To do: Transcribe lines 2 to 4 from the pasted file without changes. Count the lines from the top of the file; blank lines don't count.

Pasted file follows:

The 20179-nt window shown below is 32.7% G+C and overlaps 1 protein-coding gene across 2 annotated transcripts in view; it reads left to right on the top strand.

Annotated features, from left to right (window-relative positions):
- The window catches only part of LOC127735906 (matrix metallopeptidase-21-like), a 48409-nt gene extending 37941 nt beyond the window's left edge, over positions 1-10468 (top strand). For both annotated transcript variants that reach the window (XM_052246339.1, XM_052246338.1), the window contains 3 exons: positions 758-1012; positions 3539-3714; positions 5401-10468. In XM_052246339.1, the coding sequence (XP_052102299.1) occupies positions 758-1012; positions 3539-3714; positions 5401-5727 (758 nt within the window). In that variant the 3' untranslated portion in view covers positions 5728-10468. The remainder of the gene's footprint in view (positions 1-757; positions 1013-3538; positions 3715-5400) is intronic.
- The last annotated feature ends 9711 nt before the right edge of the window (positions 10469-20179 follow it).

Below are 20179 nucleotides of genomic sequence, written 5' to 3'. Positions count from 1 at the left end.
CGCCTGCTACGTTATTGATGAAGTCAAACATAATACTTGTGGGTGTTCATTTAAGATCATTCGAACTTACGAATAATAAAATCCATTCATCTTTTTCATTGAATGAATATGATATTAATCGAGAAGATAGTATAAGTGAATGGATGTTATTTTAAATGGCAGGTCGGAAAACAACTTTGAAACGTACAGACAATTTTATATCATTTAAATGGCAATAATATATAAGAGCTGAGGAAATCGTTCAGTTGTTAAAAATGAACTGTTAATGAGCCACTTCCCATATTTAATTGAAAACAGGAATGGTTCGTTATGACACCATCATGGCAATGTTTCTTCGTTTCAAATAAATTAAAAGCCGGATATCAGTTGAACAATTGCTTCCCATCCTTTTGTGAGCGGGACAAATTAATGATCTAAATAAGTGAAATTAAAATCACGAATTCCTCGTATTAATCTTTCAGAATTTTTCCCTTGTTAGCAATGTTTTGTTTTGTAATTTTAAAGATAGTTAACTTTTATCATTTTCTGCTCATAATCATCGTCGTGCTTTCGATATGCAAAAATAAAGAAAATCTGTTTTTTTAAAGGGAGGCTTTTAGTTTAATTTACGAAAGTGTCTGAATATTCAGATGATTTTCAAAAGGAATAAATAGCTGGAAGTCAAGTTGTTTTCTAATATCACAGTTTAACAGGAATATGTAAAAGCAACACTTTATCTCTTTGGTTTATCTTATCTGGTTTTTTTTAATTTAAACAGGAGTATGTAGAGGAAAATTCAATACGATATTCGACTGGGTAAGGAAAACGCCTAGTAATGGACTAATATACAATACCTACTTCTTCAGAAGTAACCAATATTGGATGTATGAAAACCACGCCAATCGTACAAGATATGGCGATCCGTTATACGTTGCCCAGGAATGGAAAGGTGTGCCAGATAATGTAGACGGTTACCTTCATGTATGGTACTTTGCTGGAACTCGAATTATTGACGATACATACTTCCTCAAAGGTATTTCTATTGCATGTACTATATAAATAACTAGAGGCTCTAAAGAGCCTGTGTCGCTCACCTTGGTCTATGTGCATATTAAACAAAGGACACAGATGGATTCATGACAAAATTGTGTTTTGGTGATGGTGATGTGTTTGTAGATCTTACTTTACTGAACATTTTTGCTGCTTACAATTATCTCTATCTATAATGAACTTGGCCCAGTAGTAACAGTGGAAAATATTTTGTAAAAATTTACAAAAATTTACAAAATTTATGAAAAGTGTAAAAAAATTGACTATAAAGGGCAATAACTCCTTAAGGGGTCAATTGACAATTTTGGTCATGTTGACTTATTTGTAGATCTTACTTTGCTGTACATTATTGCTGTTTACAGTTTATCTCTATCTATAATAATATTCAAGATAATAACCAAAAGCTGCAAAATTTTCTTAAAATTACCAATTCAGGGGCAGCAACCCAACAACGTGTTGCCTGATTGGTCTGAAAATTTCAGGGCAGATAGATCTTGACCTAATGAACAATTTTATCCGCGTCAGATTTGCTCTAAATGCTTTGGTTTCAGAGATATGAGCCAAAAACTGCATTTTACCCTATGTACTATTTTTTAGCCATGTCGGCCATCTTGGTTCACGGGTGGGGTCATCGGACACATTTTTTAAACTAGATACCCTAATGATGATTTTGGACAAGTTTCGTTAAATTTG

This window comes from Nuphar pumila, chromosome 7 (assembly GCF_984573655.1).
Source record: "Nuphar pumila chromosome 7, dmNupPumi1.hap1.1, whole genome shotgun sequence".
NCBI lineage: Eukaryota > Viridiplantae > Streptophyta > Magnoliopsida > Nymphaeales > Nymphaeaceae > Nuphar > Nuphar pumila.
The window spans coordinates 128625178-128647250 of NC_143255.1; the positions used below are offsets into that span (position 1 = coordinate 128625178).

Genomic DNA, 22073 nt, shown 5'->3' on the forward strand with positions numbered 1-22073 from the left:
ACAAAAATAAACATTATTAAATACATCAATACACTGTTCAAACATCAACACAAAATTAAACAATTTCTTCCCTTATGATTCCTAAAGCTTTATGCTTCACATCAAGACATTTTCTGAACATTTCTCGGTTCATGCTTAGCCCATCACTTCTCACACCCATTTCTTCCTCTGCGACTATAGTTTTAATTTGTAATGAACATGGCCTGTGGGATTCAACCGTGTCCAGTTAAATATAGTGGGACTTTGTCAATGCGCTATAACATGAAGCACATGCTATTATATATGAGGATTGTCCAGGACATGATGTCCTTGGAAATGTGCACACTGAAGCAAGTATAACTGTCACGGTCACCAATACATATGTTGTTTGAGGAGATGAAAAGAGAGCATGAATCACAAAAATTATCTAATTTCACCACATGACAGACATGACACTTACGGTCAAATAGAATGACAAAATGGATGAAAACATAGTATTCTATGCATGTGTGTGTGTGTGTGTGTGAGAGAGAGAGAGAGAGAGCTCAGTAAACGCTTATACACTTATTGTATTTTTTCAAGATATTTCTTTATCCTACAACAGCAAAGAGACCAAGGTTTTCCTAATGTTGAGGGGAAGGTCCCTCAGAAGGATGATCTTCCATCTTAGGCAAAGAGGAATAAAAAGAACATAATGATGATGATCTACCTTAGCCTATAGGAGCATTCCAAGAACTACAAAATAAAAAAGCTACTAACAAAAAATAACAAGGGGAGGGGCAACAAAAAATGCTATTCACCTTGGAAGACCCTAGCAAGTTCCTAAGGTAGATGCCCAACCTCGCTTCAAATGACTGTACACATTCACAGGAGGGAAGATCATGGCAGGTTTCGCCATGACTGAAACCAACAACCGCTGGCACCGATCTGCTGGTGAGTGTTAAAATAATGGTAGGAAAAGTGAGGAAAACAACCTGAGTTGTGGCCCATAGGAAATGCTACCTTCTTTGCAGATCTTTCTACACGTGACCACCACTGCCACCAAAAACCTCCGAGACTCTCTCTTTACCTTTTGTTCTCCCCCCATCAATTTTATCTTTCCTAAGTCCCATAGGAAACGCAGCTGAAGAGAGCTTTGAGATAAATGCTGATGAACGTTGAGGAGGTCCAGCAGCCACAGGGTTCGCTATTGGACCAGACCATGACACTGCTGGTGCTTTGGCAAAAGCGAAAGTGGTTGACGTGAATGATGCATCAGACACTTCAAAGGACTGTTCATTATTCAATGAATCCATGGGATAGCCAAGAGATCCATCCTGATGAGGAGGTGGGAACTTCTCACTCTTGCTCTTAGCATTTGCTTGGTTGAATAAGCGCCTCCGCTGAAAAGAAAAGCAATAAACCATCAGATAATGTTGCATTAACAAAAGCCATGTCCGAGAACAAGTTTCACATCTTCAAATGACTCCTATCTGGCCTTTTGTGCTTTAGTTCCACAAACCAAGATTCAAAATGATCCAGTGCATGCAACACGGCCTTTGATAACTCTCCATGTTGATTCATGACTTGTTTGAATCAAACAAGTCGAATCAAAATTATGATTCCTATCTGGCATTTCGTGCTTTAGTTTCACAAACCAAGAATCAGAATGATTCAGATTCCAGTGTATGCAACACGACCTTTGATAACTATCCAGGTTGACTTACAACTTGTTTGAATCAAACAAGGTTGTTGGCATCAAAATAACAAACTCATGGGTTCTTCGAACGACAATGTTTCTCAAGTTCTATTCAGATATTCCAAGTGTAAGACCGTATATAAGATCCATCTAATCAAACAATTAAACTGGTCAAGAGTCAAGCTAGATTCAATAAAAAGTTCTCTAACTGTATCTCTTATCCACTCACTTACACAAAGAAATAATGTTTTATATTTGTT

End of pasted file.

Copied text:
Annotated features, from left to right (window-relative positions):
- The window catches only part of LOC127735906 (matrix metallopeptidase-21-like), a 48409-nt gene extending 37941 nt beyond the window's left edge, over positions 1-10468 (top strand). For both annotated transcript variants that reach the window (XM_052246339.1, XM_052246338.1), the window contains 3 exons: positions 758-1012; positions 3539-3714; positions 5401-10468. In XM_052246339.1, the coding sequence (XP_052102299.1) occupies positions 758-1012; positions 3539-3714; positions 5401-5727 (758 nt within the window). In that variant the 3' untranslated portion in view covers positions 5728-10468. The remainder of the gene's footprint in view (positions 1-757; positions 1013-3538; positions 3715-5400) is intronic.
- The last annotated feature ends 9711 nt before the right edge of the window (positions 10469-20179 follow it).